Sales Tax for eCommerce Sellers, Demystified

When eCommerce sellers think about "tax," their first thought is often income tax. But there's actually another type of tax you'll find that you deal with a whole lot more in your eCommerce business: the humble sales tax.

Forty-five states and Washington D.C. all have a sales tax. As an eCommerce seller, if you live in a state with a sales tax and are selling taxable items, then you most likely are required to collect sales tax from your customers.

This post will explain the basics of sales tax and give you some pro tips for handling this ubiquitous administrative task with ease.

What is sales tax?

As a consumer, you're probably familiar with paying sales tax. It's that small percentage tacked onto a purchase. But did you know that that sales tax is remitted back to the state to fund budget items like schools, roads and public safety?

Sales tax rates and rules vary, and that's because sales tax is governed at the state level. There is no "federal sales tax." That's why you might find that sales tax is due on the 20th of the month in Georgia and on the 31st day of the month in California. And that also why textbooks are taxable in California but not taxable in Minnesota. Each state's sales tax rules are slightly different.

As an eCommerce seller, you are required to register with the state and collect sales tax when you have "sales tax nexus" in a state.

Sales Tax Nexus 101

Sales tax nexus is just a fancy legalese way to say "significant connection" to a state. If you have nexus in a state, then that state considers you on the hook for charging sales tax to buyers in the state. You'll always have sales tax nexus in your home state, but you may find that certain business activities create nexus in other states, too. They include:

  • A location – an office, warehouse, store, or other physical place of business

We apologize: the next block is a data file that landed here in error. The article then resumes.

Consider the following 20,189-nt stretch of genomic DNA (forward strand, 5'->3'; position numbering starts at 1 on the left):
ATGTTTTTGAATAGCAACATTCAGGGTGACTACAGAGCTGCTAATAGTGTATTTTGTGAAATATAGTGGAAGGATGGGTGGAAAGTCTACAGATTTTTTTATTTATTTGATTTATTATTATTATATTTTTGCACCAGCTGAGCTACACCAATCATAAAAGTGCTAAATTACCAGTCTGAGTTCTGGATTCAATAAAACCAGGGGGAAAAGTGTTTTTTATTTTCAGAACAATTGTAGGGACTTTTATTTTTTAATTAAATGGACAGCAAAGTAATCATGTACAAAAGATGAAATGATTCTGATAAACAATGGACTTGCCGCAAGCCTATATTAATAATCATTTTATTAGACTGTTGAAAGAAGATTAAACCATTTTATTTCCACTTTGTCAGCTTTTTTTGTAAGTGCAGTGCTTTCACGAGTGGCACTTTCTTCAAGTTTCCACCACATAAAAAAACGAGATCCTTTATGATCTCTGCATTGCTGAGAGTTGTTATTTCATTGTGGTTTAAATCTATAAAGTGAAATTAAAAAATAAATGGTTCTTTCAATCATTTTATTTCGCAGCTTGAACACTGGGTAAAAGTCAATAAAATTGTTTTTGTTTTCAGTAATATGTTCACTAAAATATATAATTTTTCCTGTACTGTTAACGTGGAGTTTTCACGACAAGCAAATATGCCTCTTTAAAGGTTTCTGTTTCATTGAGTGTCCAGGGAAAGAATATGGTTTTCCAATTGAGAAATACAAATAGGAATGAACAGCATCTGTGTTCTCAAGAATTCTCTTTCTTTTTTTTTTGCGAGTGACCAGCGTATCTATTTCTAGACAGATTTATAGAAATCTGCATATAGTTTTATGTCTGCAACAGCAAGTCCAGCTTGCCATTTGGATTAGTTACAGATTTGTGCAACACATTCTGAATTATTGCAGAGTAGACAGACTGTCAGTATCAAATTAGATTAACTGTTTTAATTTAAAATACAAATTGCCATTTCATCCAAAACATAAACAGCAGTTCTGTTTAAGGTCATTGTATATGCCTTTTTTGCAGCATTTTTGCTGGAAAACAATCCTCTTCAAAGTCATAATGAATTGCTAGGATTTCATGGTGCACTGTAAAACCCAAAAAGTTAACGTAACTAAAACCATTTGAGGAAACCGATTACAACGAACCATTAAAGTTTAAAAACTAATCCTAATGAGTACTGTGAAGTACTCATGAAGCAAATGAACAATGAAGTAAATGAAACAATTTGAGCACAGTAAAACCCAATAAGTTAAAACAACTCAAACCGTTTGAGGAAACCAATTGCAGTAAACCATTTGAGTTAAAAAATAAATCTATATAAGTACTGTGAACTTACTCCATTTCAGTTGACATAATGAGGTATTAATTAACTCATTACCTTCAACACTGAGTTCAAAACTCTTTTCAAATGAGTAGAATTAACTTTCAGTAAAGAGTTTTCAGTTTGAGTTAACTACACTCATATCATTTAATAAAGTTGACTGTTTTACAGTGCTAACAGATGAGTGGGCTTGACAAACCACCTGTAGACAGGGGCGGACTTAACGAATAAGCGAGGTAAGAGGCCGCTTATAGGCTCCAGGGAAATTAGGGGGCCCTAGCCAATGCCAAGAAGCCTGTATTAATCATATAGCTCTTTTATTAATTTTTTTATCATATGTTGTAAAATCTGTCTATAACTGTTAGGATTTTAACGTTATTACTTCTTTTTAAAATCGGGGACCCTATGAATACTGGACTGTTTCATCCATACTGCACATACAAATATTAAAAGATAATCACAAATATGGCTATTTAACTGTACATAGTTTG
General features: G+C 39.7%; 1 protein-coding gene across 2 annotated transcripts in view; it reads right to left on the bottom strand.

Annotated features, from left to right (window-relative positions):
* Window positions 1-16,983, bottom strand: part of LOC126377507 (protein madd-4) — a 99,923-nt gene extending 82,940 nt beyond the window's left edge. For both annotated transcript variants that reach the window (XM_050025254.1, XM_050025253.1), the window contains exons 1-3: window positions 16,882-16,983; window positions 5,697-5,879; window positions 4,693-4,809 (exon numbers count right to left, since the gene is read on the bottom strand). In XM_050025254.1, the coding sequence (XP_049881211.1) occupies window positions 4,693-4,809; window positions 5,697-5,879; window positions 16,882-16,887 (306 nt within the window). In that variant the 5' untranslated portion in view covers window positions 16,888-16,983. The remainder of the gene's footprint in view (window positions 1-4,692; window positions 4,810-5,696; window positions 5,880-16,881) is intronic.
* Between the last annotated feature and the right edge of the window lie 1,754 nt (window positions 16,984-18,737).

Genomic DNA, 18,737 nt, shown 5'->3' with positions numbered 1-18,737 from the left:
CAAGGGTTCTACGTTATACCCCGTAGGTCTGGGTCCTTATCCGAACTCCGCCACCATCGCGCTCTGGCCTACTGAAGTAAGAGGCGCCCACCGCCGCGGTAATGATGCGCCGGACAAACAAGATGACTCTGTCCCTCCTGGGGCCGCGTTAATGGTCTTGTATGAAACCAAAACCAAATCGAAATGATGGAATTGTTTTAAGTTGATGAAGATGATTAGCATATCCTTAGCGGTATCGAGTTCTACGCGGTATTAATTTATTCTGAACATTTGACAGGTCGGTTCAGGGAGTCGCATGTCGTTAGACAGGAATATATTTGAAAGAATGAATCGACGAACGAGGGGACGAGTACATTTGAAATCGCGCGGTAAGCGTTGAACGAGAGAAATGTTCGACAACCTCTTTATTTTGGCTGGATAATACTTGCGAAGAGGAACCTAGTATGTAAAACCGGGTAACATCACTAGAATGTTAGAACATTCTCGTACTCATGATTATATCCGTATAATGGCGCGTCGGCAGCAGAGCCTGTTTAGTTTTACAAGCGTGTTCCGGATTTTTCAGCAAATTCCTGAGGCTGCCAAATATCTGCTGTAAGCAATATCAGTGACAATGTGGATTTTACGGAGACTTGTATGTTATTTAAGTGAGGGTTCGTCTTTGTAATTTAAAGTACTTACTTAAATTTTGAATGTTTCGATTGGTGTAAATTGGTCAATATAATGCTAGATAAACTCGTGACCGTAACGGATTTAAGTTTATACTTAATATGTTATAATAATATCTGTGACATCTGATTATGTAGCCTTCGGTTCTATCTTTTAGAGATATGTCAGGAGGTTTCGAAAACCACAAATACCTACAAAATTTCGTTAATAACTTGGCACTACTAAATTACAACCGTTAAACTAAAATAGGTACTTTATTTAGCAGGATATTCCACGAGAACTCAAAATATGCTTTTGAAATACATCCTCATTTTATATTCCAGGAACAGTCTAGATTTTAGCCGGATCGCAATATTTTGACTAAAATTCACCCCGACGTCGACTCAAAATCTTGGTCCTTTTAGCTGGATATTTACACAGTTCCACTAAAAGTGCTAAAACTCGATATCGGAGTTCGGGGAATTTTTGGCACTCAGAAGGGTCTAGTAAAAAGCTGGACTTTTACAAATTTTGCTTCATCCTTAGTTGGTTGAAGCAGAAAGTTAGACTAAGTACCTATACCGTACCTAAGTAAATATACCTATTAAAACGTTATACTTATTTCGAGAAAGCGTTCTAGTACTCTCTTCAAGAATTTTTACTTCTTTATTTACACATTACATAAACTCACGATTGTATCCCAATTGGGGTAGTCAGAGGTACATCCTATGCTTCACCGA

• Personnel – an employee, contractor, salesperson, installer or other person doing work for your business
  • Inventory – Most states consider storing inventory in the state to cause nexus even if you have no other place of business or personnel
  • Affiliates – Someone who advertises your products in exchange for a cut of the profits creates nexus in many states
  • A drop shipping relationship – If you have a 3rd party supplier ship to your buyers, you may create nexus
  • Selling products at a tradeshow or other event – Some states consider you to have nexus even if you only sell there temporarily

To help you determine whether or not your business activities give you sales tax nexus, you can find out what every state's laws have to say about nexus here.

If you determine that you have sales tax nexus in a state, your next step is to get registered with the state to collect sales tax.

Registering for a Sales Tax License

Before you begin collecting sales tax from buyers in a state, that state requires that you register for a sales tax license (sometimes called a sales tax permit.) Don't skip this step before you begin collecting! Most states consider it unlawful to collect sales tax from your customers without a permit.

You register for your sales tax license with your state's taxing authority, which is usually called the [State] Department of Revenue. Check here for guides on how to register for a sales tax license in each U.S. state.

When you register for a sales tax permit, the state will assign you a sales tax filing frequency and give you sales tax due dates. How often you file sales tax generally depends on your sales volume, so you might find yourself filing either every month, every quarter or annually.

Once you have your sales tax license in hand, your next step is to ensure you're collecting sales tax from your customers.

Collecting Sales Tax